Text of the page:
Alzheimer’s disease (AD) is a major problem of health and a national priority in developed countries. Despite enormous efforts by governments, the scientific community and the pharmaceutical industry over the past 50 years, no therapeutic breakthroughs have yet been achieved, and the drugs available for the treatment of AD are not cost-effective. In terms of costs, AD accounts for $226 billion/year in the USA and €160 billion/year in Europe (>50% are costs of informal care, and 10-20% are pharmacological treatment costs). It is estimated that in the USA alone the direct cost of AD in people over 65 years of age could be over $1.1 trillion in 2050 (from 2015 to 2050, the estimated medical costs would be about $20.8 trillion).
During the past 10 years, over 1,000 different compounds have been screened as candidate drugs for AD; there have been over 400 unsuccessful formal attempts to develop new drugs, and at present fewer than 100 clinical trials with AD-related drugs are in progress worldwide.
Recent data reported by Jeffrey L Cummings, Travis Morstorf and Kate Zhong (Alzheimer’s Research & Therapy 2014, 6:37) indicate that during the 2002-2012 period, 413 AD trials were performed (124 Phase 1 trials, 206 Phase 2 trials, and 83 Phase 3 trials) (78% of them sponsored by pharmaceutical companies). Registered trials addressed symptomatic agents (36.6%), disease-modifying small molecules (35.1%) and disease-modifying immunotherapies (18%), with a very high attrition rate (overall success rate: 0.4%; failure: 99.6%).
These numbers reflect that the pharmacological history of AD is a chain of repetitive failures. Potential reasons to explain this historical setback might be that: (i) the molecular pathology of dementia is still poorly understood; (ii) drug targets are inappropriate, not fitting into the real etiology of the disease; (iii) most treatments are symptomatic, but not anti-pathogenic; (iv) the genetic component of dementia is poorly defined; and (v) the understanding of genome-drug interactions is very limited. Therefore, there is an urgent need to improve these poor results, since the approval of a new disease-modifying drug by 2025, capable of delaying AD onset by 3-5 years, would reduce the prevalence of AD by 30% and, consequently, reduce the cost of AD in the USA at an estimated rate of $300-$400 billion/year by 2050.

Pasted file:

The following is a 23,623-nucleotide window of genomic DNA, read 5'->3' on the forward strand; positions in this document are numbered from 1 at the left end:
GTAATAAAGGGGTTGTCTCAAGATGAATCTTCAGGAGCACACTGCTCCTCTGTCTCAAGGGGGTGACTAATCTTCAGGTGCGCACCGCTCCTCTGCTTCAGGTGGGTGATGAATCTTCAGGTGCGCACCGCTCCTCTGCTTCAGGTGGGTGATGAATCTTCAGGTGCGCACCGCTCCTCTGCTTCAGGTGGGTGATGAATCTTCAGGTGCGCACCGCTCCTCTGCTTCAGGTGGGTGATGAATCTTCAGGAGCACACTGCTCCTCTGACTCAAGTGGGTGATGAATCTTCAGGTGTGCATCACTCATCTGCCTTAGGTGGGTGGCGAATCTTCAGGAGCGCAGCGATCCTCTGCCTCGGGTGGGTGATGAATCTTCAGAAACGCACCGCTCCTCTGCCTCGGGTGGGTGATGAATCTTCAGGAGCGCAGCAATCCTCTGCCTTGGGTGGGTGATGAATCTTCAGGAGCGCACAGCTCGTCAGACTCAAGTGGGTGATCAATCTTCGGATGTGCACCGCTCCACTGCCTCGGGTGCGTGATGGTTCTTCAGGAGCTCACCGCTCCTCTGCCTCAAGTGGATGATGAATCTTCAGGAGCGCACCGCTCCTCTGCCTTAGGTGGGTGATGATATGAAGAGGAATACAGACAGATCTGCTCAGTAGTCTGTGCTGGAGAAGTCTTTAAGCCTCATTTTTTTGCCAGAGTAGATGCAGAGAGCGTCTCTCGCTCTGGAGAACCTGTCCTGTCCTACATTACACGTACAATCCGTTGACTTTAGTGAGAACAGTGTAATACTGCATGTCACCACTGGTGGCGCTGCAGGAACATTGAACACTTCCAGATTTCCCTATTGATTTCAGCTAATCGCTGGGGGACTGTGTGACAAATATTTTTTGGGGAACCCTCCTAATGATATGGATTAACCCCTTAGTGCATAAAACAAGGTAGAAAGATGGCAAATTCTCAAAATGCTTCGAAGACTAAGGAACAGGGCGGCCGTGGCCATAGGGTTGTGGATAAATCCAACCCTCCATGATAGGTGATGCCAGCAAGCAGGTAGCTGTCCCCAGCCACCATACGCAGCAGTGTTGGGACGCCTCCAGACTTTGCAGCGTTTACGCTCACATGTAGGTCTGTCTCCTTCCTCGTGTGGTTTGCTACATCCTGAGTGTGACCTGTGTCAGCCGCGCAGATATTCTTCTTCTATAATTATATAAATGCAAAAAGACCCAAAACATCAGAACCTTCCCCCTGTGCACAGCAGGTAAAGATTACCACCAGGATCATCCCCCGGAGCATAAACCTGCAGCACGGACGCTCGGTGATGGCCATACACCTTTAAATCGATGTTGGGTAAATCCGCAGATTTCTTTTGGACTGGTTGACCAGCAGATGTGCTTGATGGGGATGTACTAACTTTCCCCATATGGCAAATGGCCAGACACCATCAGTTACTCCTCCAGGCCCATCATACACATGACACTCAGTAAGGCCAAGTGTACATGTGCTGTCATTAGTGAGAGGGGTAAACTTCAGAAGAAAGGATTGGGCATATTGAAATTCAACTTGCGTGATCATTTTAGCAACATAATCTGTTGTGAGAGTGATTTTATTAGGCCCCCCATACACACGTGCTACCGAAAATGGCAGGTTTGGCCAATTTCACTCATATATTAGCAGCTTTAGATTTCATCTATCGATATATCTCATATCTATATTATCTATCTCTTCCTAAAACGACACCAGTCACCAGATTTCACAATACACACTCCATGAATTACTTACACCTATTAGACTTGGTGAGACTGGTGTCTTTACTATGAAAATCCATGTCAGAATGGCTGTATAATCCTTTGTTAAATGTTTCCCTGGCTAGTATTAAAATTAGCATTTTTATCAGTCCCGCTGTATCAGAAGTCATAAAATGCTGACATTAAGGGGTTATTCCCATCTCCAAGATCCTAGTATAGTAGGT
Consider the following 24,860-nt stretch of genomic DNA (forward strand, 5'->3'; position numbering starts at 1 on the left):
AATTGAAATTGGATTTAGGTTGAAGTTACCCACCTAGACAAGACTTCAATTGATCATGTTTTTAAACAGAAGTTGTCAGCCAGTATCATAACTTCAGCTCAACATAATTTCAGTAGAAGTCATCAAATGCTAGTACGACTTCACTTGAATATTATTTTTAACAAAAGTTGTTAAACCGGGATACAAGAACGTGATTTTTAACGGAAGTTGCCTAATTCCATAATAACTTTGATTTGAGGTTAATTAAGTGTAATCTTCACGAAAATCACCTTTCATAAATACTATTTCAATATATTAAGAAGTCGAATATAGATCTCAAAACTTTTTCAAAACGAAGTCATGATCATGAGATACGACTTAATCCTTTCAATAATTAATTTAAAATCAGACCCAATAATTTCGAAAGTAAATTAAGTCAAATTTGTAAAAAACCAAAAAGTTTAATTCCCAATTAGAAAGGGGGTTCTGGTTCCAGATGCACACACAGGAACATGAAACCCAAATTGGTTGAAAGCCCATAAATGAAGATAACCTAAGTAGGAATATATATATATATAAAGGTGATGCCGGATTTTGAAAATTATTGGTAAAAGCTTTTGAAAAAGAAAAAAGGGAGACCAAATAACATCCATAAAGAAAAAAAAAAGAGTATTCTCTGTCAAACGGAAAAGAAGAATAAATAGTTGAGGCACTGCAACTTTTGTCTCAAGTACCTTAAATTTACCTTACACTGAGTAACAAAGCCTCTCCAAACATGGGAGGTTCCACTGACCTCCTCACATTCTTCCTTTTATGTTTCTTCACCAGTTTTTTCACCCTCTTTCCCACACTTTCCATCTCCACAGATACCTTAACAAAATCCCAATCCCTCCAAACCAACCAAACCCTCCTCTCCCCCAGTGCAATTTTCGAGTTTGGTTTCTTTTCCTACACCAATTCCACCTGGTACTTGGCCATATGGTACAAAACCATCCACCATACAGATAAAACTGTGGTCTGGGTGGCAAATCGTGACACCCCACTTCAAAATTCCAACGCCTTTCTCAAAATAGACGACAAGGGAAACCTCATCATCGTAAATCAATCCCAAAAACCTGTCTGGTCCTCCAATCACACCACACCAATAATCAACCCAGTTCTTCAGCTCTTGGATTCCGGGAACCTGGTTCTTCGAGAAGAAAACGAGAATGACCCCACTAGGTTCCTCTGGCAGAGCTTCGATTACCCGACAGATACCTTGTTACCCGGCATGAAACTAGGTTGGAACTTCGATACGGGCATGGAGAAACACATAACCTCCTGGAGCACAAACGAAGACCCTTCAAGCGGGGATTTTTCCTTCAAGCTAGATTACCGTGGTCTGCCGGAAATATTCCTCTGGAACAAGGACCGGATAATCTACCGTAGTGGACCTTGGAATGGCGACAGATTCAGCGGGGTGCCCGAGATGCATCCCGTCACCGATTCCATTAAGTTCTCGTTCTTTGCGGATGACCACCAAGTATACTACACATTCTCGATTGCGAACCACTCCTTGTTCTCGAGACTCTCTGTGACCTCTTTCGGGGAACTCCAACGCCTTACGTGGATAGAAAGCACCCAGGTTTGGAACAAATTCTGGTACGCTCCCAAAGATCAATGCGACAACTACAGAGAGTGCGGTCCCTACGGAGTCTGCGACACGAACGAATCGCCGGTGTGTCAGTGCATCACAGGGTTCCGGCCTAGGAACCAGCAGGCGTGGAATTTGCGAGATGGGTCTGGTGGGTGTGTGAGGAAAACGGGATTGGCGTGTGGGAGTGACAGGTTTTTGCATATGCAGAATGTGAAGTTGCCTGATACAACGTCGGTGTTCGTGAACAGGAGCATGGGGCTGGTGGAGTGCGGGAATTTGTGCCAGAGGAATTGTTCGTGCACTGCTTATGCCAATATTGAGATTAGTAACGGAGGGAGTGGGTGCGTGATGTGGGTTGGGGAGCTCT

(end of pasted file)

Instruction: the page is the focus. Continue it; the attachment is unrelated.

The most important issue for efficient drug development and subsequent therapeutic intervention is understanding disease pathogenesis. AD is a complex disorder in which multiple defects distributed across the human genome, together with diverse environmental factors, cerebrovascular dysfunction, and epigenetic phenomena are potentially involved. Major AD-related pathogenic events include genomic and epigenetic defects which may lead to the phenotypic expression of extracellular Aβ deposition in senile plaques and vessels as the result of the abnormal processing of APP by secretases, intracellular neurofibrillary tangle formation due to hyperphosphorylation of tau protein, dendritic desarborization, synaptic loss, and premature neuronal death, accompanied by gliosis, microglia activation, neuroinflammatory reactions, ROS generation, neurotrophic failure, and neurotransmitter dysfunction. This cascade of deleterious events can be differentiated into primary and secondary pathogenic factors which can serve as candidate targets for drug development.
In addition to the drugs approved by the FDA since 1993 (tacrine, donepezil, rivastigmine, galantamine, memantine), most candidate strategies fall into 6 major categories: (i) novel cholinesterase inhibitors and neurotransmitter regulators, (ii) anti-Aβ treatments (APP regulators, Aβ breakers, active and passive immunotherapy with vaccines and antibodies, β- and γ-secretase inhibitors or modulators), (iii) anti-tau treatments, (iv) pleiotropic products (most of these of natural origin), (v) epigenetic intervention, and (vi) combination therapies.